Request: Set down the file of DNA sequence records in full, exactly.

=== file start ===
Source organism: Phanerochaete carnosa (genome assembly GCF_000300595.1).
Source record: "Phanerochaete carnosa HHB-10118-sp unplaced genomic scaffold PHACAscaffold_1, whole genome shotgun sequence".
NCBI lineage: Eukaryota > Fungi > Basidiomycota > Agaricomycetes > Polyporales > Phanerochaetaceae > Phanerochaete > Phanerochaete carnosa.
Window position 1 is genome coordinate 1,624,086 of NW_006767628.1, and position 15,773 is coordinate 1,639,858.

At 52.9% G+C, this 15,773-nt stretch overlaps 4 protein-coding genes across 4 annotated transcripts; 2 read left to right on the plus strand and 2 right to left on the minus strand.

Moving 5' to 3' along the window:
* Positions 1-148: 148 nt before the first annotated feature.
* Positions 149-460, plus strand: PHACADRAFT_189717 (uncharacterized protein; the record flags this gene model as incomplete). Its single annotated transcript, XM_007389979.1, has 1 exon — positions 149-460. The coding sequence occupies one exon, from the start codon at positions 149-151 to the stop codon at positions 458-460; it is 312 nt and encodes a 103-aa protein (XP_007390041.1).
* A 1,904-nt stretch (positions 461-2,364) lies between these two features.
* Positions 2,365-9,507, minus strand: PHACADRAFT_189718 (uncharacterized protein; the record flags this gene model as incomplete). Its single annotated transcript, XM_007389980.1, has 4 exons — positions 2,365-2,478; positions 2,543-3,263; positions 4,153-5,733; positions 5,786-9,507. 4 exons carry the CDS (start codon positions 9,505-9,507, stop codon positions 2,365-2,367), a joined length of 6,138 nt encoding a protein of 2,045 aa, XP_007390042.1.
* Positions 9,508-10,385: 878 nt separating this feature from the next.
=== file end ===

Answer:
Source organism: Phanerochaete carnosa (genome assembly GCF_000300595.1).
Source record: "Phanerochaete carnosa HHB-10118-sp unplaced genomic scaffold PHACAscaffold_1, whole genome shotgun sequence".
NCBI lineage: Eukaryota > Fungi > Basidiomycota > Agaricomycetes > Polyporales > Phanerochaetaceae > Phanerochaete > Phanerochaete carnosa.
Window position 1 is genome coordinate 1,624,086 of NW_006767628.1, and position 15,773 is coordinate 1,639,858.

At 52.9% G+C, this 15,773-nt stretch overlaps 4 protein-coding genes across 4 annotated transcripts; 2 read left to right on the plus strand and 2 right to left on the minus strand.

Moving 5' to 3' along the window:
* Positions 1-148: 148 nt before the first annotated feature.
* Positions 149-460, plus strand: PHACADRAFT_189717 (uncharacterized protein; the record flags this gene model as incomplete). Its single annotated transcript, XM_007389979.1, has 1 exon — positions 149-460. The coding sequence occupies one exon, from the start codon at positions 149-151 to the stop codon at positions 458-460; it is 312 nt and encodes a 103-aa protein (XP_007390041.1).
* A 1,904-nt stretch (positions 461-2,364) lies between these two features.
* Positions 2,365-9,507, minus strand: PHACADRAFT_189718 (uncharacterized protein; the record flags this gene model as incomplete). Its single annotated transcript, XM_007389980.1, has 4 exons — positions 2,365-2,478; positions 2,543-3,263; positions 4,153-5,733; positions 5,786-9,507. 4 exons carry the CDS (start codon positions 9,505-9,507, stop codon positions 2,365-2,367), a joined length of 6,138 nt encoding a protein of 2,045 aa, XP_007390042.1.
* Positions 9,508-10,385: 878 nt separating this feature from the next.